During the global financial crisis of 2008, the American and British governments faced severe political backlash for their decision to bail out certain banks. Public opinion was that the banks in question, which were largely responsible for the entire crisis in the first place, were effectively being rewarded for their role in the crisis. The sentiment was that these bankers should be allowed to face the consequences of their irresponsibility in the same way that a plumber or a teacher would if they messed up on the job. To Gordon Brown and Barack Obama however, the picture was not even close to being that simple.
For one thing, while “let the irresponsible bankers suffer” might have played well as a political slogan, letting some of the world’s biggest banks collapse in practise, would mean the closest thing to armageddon since the Cuban missile crisis. It would have meant throwing hundreds of billions of dollars worth of consumer deposits into the fire, effectively destroying the lives of tens of millions of people around the world overnight. More importantly, the financial contagion resulting from such huge collapses would have taken down the entire global financial system with it.
In other words, the choice was either to recognise these banks as too big to be allowed to fail, or to risk taking the financial world back to the Stone Age.
“Too big to fail” doesn’t mean “Can’t fail”
The question about whether Africa’s most populous country should be classified in the “too big to fail” category often falls into the trap of examining whether it is possible for Nigeria to fail. This in my opinion is a moot point. There is no such thing as a country that fundamentally cannot fail, regardless of whatever population or land mass or economic heft it possesses. Nigeria absolutely CAN fail and in fact, some argue that it is already significantly advanced in the long and tortuous process of total state failure. In terms of internal stability, economic viability and geopolitical factors, Nigeria is clearly on the road to failure.
The bigger point to my mind however, is whether the world can afford a failed Nigeria. Bearing in mind that a failed Nigerian state effectively means a completely and thoroughly destabilised West African sub-region with spill over effects stretching through the Sahel and the Sahara, what are the risk factors at play here? The first, from a European/American point of view is the heightened risk of transnational terrorism via the Sahel-Sahara funnel. The second is the almost certain flood of irregular migrants who will flood across the Sahara from West Africa to Libya and eventually Europe, via Agadez and other as-yet undiscovered migrant transit hotspots.
The third risk factor is contagion from a Nigerian state failure in an African neighbourhood that is not exactly renowned for its strong, stable, prosperous, functional and well-defined states. Like in 2008 when the stability of a handful of banks could severely threaten the existence of the entire international financial system as we know it, the chaotic failure of Nigeria could set off a domino sequence of revolutions, coups, secessions and civil conflicts across West, East and Central Africa. This could further worsen the existing terrorism and migration problem, dramatically increase the world’s foreign aid burden and have a detrimental effect on the parts of global supply chains that are exposed to Africa’s stability risks, such as global shipping, which is heavily reliant on the Gulf of Aden.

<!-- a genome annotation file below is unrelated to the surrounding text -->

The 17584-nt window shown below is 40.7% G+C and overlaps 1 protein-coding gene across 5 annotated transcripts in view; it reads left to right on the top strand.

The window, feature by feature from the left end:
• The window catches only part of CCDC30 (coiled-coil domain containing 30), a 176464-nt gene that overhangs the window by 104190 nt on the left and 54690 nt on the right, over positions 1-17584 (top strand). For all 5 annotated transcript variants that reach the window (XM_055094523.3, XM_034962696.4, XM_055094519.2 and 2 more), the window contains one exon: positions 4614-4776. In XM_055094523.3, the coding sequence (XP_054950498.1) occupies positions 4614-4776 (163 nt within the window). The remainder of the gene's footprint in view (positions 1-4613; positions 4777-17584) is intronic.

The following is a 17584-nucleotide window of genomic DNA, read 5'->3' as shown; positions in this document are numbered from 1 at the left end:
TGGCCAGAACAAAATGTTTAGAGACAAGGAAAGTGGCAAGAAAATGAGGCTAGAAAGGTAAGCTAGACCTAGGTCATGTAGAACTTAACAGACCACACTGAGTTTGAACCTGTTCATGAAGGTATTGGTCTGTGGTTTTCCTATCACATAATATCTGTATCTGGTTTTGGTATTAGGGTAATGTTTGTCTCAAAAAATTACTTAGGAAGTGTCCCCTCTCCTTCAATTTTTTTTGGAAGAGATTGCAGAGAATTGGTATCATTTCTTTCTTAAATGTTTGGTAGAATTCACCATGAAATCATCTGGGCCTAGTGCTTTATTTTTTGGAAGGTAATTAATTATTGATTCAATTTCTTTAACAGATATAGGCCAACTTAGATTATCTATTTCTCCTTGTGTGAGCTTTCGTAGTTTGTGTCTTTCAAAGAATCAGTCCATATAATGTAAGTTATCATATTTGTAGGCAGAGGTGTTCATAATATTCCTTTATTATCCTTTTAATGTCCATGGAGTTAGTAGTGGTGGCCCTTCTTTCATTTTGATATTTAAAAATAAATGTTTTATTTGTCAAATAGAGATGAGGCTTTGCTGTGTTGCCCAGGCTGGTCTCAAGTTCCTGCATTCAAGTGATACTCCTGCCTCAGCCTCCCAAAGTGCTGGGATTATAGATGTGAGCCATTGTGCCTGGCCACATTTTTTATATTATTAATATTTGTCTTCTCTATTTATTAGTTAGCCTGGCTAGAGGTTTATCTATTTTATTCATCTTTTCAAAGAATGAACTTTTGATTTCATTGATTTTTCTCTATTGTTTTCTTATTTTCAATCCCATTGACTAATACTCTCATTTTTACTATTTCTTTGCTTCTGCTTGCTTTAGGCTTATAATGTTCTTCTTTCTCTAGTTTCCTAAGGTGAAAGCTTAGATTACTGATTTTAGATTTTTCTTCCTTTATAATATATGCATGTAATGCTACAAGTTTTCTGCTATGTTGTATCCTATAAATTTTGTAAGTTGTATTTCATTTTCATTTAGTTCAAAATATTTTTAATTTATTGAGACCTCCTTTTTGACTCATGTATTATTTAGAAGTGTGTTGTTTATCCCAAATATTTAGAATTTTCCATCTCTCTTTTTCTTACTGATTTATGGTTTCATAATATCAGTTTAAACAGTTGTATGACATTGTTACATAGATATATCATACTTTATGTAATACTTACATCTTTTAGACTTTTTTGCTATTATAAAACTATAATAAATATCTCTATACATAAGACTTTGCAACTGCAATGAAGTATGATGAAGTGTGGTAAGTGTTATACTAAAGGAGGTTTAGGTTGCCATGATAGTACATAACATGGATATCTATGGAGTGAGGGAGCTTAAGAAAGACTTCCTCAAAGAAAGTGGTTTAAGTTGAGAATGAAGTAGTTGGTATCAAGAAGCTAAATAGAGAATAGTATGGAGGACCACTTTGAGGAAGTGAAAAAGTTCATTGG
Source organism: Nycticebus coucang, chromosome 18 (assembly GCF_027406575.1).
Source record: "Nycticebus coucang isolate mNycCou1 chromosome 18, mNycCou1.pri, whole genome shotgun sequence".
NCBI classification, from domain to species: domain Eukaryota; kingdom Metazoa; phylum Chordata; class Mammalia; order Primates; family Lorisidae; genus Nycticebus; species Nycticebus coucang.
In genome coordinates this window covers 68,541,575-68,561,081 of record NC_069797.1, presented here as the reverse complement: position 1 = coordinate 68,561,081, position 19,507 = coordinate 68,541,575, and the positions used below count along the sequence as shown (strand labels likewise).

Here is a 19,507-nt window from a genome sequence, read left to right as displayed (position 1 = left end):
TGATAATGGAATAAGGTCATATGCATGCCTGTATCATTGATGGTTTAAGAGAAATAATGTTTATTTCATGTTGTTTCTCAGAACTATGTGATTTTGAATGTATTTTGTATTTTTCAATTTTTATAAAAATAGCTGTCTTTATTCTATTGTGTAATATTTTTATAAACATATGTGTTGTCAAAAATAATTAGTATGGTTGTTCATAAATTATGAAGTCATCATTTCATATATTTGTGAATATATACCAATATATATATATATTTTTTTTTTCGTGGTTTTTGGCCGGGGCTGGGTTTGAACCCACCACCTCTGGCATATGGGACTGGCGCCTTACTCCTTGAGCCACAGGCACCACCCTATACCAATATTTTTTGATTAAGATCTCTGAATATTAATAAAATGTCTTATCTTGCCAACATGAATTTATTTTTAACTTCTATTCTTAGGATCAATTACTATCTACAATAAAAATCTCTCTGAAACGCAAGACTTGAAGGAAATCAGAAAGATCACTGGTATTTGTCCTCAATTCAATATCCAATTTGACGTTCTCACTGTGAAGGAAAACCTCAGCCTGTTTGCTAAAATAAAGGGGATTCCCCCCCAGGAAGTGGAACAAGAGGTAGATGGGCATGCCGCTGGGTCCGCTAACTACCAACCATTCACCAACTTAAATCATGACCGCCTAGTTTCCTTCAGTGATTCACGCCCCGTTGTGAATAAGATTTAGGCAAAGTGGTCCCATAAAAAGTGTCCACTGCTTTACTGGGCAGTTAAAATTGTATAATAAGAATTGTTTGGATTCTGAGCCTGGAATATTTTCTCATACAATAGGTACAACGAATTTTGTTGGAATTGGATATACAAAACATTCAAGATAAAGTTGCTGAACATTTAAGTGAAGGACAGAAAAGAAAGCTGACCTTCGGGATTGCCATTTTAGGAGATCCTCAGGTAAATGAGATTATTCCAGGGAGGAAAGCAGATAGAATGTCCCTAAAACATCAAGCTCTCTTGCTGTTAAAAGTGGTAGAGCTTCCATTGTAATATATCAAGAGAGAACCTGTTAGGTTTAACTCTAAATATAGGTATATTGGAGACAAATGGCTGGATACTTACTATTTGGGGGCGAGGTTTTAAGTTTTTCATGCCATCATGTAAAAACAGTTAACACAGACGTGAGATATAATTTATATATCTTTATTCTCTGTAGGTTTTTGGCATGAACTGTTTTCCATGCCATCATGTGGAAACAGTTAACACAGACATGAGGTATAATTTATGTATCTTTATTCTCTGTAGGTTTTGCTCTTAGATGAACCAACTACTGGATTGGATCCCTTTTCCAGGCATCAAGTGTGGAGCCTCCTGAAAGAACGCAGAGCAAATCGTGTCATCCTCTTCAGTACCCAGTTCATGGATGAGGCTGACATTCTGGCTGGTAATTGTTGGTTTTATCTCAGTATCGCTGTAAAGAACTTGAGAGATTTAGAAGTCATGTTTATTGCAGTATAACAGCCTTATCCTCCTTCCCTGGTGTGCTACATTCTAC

Will the world let Nigeria fail?
Given the existence of these risk factors which many prominent Western politicians and diplomats have clearly signposted as unacceptable, is there a scenario where the world sees Nigeria slide even further into impending anarchy and allows the country to carry out its richly-deserved national suicide a la Somalia in the 1980s? Ultimately, the only people who can answer this question are the diplomats and politicians in question themselves, but based on my interactions with a few of them and deductions from available data, my conclusions and projections are as follows.
First of all, I fully expect Nigeria’s most powerful and influential foreign partners to maintain their short-term approach to dealing with this impossibly chaotic country. Horse-trading will continue to be the dominant theme of these diplomatic relationships, with minimisation of illegal migration and suppression of terrorism making up the bulk of engagement. This does not necessarily mean that Nigeria will NOT be allowed to fail internally, but it does however mean that whatever such a failure would look like is unlikely to resemble the Armageddon scenario that many have long feared or even looked forward to.
During an interaction with someone with links to the EU delegation to Nigeria earlier this year, it was made clear to me that engaging with brutal regimes such as that of Major General Buhari would prioritise “stability” over any purported human rights and related issues. In other words, if it came down to a choice between taking action to prevent outright failure by protecting Nigerian citizens against a hostile regime, the choice taken would be to support the regime instead – which would guarantee a short term “stability.” Thus, the internal state failure could very well still happen, but as long as it satisfies the international definition of “stability”, i.e, “no refugee”, it will be permitted to happen.
It’s not pretty, but that is our prognosis.